# What is absorption of an electromagnetic wave?

Can any one explain the absorption/transmission/reflection of electromagnetic waves in the wave form? It is generally said that the atom absorbs/reflects/transmits photon. But can this phenomena be explained in the wave form of EMR?

• I am seriously looking for the answer in atomic level i.e the interactions of the electrons and nucleus dipole with the EMR. Can absorption be explained as the result of the in-phase dipole interaction and transmission as a result of partially out of phase interaction and reflection as a result of 180 degree out of phase interaction between atomic dipole and EMR? – Rams May 14 '14 at 16:10
• What type of answer are you looking for when you say explain in "wave form"? Have you only studied classical mechanics? – user6972 May 14 '14 at 17:13
• All my search for the basic concept behind the absorption and reflection ended with the explanation that the electron absorbs the photon and excites and release the photon. But i am looking for an explanation that would explain me how does the electron absorb a varying magnetic field? is my intuitive understanding that the electron proton dipole rotates in the varying magnetic field thereby producing phase/out of phase EM fields which is observed as absorption/reflection true? – Rams May 15 '14 at 15:02
• the field is related to the charge in motion. Electrons have their own EM fields and so do photons. How these interact (classically) is how the reflection/absorption process is modeled. This is a very broad topic and the answer that would "satiate" you could take years depending on your level of math and if you want to move beyond classic descriptions. The topics suggested by Ján Lalinský are a good start. If you have a more specific question then, come back and ask. – user6972 May 15 '14 at 22:28
• Here's a short youtube video of the Lorenz and Drude models which are a basic intro to the concept so you can get an idea of where you are on the learning curve before jumping into the more modern theories. youtube.com/watch?v=MBH5-oHqzp4 – user6972 May 15 '14 at 22:35

## 1 Answer

But can this phenomena be explained in the wave form of EMR?

Yes, these phenomena are usually described and explained using continuous EM field both in macroscopic and microscopic theory. The simplest thing of this kind is perhaps calculation of index of refraction and absorption coefficient based on calculation of expected average electric moment of atoms/molecules in EM field from the Schroedinger equation. If the field oscillates, so does average electric moment and the derived polarization. This is part of the theory of optical spectra of molecules.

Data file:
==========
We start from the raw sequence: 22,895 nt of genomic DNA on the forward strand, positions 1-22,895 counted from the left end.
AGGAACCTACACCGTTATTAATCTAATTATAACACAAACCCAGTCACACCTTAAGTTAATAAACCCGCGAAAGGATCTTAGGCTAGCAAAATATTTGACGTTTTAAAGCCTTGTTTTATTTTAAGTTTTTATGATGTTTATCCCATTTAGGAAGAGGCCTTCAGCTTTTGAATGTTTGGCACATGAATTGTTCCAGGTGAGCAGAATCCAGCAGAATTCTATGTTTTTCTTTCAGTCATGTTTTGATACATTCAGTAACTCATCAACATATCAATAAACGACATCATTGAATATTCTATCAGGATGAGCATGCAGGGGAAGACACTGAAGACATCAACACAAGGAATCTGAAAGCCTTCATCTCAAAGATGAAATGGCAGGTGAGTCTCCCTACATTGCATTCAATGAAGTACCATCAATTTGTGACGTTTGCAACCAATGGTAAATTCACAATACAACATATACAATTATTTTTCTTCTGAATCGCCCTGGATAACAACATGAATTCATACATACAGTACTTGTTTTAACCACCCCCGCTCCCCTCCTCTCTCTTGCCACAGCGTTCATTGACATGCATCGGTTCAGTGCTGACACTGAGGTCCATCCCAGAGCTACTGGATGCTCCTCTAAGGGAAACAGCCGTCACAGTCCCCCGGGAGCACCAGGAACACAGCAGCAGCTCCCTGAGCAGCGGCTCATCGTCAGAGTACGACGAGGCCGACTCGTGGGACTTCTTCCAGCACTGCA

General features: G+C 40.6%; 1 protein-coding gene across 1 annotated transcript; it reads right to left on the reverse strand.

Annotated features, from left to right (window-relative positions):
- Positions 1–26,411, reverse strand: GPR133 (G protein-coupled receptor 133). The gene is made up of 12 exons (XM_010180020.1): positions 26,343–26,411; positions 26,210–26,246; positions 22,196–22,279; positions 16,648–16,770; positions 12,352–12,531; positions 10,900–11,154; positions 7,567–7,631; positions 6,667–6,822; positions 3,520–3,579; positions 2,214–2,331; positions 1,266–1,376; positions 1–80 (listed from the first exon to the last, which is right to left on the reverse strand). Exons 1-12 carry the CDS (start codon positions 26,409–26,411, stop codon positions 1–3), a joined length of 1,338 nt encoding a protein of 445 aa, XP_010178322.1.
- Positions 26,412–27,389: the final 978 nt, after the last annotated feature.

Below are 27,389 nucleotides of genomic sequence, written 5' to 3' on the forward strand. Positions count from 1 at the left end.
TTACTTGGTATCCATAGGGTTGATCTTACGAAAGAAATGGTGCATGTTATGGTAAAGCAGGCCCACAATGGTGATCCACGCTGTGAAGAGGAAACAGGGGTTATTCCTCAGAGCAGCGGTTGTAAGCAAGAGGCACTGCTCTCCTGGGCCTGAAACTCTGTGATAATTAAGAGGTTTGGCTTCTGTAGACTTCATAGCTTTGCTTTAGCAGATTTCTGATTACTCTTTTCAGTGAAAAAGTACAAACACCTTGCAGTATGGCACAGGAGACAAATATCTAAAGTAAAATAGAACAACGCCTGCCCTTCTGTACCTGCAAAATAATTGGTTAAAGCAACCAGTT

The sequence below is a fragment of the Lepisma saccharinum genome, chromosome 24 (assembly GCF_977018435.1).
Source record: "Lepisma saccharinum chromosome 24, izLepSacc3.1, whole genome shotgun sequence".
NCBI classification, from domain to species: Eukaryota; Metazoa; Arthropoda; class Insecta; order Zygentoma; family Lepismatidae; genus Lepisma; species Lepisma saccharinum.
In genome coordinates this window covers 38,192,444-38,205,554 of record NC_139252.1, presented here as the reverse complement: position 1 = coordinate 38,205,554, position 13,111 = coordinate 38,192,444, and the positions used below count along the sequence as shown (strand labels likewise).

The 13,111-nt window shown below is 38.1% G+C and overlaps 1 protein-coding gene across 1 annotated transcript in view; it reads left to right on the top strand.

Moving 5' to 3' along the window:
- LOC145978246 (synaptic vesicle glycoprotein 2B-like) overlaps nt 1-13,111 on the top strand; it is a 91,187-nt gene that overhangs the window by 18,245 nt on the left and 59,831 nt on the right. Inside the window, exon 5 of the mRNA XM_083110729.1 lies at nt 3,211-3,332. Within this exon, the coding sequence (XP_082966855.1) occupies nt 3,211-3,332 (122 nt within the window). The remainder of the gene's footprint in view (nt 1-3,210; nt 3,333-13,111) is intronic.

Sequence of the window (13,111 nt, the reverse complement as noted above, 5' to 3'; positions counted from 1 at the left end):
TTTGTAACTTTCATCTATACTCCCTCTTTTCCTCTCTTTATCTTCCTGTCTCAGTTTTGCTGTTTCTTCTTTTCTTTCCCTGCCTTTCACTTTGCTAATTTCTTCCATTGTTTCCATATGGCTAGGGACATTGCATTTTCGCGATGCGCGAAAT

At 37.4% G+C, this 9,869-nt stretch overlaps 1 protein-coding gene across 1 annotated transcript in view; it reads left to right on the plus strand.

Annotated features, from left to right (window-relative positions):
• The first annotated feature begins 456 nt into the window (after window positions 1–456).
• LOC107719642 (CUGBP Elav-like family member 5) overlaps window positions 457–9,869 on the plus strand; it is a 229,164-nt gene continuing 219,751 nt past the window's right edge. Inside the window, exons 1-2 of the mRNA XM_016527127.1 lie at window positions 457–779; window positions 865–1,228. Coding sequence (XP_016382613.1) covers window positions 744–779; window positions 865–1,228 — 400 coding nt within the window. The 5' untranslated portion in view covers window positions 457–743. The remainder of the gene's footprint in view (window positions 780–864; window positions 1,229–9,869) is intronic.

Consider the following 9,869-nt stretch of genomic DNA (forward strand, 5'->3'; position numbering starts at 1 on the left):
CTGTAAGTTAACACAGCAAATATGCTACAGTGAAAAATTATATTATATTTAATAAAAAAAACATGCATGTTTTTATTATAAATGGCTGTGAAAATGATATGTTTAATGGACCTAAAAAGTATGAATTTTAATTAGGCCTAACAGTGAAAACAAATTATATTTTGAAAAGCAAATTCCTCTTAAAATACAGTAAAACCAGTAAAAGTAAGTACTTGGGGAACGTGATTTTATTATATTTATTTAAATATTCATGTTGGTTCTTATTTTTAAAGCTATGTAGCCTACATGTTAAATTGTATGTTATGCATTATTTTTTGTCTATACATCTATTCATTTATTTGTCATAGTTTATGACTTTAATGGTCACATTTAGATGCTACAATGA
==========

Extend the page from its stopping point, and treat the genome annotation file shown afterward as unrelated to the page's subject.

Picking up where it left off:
• Thanks Jay for some insights. It would be grateful if i were provided with some exhaustive article that would satiate me of my yearn to know it. – Rams May 15 '14 at 17:12
• Search for these keywords - the Lorentz-Drude classical theory of dispersion, index of refraction, quantum theory of dispersion, time-dependent perturbation theory, oscillator strengths. I do not really know of any especially appropriate article - most of this stuff is in good textbooks on EM theory and in older books on wave mechanics (new books seem to skip or skim through this). Schroedinger explains dispersion in gases and their emission lines in his papers in book Collected papers on wave mechanics, Blackie and Son, 1928, papers II and IV. – Ján Lalinský May 15 '14 at 20:22
• Sokoloff discusses these things in his book Quantum Mechanics, 1966, sec. 14.F. For macroscopic theory of dispersion/absorption, Jackson's book Classical electrodynamics is OK. – Ján Lalinský May 15 '14 at 20:23
• @JánLalinský you should edit your answer with the updates as comments get removed over time. – user6972 May 15 '14 at 22:30
• @JánLalinský: Thanx that was useful. I could go through the video with good comprehension. So i look forward to read it though, for the theory. Turning to stack exchange was helpful. Atcually i have imagined an electron rotating that would create a rotating dipole which produces varying EM fields. So it is more about electron cloud rather than electron itself. I think we are far away from assuming a physical electron motion – Rams May 16 '14 at 17:49